Two new architecture trends that you need to know about

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We’re now in an age where architecture is no longer just ‘art for the sake of it’

+31 Architects's Watervilla Weesperzijde houseboat in Amsterdam
Aquatecture at work: +31 Architects‘s Watervilla Weesperzijde houseboat in Amsterdam

Today, architecture is utilitarian and functional as professionals seek to find solutions to the various challenges of modern-day life. Check out these latest trends dominating architectural design right now…

Aquatecture

Floating architecture – or simply ‘Aquatecture’ – is a necessary subsection of design thanks to global warming and widespread housing shortages.

With rising water levels and continually diminishing land-based development areas, architects and city planners have been forced to explore the possibilities of building homes on the water, reports Dezeen.

Spearheaded and advised by the Dutch, whose homeland is dominated by water, many architects are now designing aquatic buildings, homes and schools that can function in both wet and dry spaces.

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“Given the impact of climate change, we can begin to think a lot more about the opportunity for living with water as opposed to fighting it and doing land reclamation,” says Dutch architect Kunlé Adeyemi, who has built a floating school in Lagos and a radio station in the Niger Delta as part of the African Water Cities project.

Other countries benefiting from Dutch expertise include Indonesia, the United States and the United Kingdom, where architects are exploring the possibilities of amphibious houses and prefabricated houseboats.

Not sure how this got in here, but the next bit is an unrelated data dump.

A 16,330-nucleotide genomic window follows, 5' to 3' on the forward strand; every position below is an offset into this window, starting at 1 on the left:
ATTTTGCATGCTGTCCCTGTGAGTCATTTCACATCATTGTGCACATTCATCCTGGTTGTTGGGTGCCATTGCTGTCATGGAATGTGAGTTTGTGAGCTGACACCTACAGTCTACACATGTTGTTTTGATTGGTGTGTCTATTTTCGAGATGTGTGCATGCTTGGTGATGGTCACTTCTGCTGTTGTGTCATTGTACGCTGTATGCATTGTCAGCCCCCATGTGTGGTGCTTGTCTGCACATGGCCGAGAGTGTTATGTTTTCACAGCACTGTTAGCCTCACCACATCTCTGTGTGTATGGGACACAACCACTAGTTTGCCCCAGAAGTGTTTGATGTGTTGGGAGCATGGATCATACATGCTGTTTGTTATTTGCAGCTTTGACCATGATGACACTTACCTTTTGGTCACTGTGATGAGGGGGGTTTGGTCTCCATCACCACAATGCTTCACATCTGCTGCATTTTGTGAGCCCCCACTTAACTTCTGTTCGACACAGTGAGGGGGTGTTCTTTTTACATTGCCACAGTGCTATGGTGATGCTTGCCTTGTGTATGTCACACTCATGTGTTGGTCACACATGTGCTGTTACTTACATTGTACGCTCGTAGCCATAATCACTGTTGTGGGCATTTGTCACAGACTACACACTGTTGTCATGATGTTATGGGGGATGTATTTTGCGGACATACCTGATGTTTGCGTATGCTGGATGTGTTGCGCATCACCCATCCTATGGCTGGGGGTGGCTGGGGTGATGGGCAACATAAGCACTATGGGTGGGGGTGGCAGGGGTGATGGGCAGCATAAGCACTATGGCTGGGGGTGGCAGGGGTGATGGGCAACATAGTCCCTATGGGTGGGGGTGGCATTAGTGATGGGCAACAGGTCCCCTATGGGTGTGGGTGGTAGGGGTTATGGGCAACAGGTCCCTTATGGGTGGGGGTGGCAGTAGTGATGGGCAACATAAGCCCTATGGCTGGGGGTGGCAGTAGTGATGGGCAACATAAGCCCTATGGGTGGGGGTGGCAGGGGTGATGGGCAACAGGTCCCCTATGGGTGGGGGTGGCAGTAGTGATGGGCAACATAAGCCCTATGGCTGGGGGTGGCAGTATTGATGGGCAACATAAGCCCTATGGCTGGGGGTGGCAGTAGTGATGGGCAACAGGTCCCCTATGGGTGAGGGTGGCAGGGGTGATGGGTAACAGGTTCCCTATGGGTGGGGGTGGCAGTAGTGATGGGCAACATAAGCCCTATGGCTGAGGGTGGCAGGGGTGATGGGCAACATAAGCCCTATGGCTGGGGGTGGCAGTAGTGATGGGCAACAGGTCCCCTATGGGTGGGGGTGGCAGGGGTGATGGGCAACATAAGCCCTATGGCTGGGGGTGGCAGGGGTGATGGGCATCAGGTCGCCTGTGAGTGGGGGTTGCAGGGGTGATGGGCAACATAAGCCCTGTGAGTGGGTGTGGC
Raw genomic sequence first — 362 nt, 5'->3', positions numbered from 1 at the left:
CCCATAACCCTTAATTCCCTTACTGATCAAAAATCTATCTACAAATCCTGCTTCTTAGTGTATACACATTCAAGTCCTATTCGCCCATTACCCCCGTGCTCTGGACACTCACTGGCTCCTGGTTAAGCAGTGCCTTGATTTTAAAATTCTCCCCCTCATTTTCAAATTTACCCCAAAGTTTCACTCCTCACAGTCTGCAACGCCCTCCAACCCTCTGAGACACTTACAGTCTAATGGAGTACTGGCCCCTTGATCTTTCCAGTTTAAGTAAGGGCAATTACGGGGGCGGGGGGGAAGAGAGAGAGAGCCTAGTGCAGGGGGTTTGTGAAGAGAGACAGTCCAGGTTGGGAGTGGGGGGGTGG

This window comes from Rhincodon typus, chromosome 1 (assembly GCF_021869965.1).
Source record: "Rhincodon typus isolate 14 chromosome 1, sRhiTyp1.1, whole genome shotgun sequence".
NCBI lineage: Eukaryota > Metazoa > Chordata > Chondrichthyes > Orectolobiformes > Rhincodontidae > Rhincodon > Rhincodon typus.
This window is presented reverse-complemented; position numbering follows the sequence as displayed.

Prêt-à-Porter

Zaha Hadid's Volu Dining Pavilion for Revolution
Zaha Hadid’s Volu Dining Pavilion for Revolution

Portable structures are another new trend, whereby the structure functions as both a shelter and a work of art and can be installed wherever the owner desires. The recent Design Miami fair saw an entire series of these pavilions, designed by established and rising names in architecture, reports Telegraph Luxury.

“All architecture is bespoke,” said emerging Thai architect, Kulapat Yantrasast, who exhibited his own structure. “This is prêt-à-porter.”

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Other names who participated in the series include Zaha Hadid with the Volu Dining Pavilion, Ron Arad with his Armadillo Tea Pavillion, and Richard Gluckman with the Model Art Pavilion.

“Designing the pavilion gave us the opportunity to create something that is a sculptural object and a frame for the dynamic presentation of art,” explained Gluckman.

The man behind the series – dubbed ‘Revolution’ – is Robbie Antonio of Antonio Development. He said: “I think Revolution will be game-changing. It’s a new approach to architecture. It could extend to selling affordable off-the-peg homes by the world’s best architects.”

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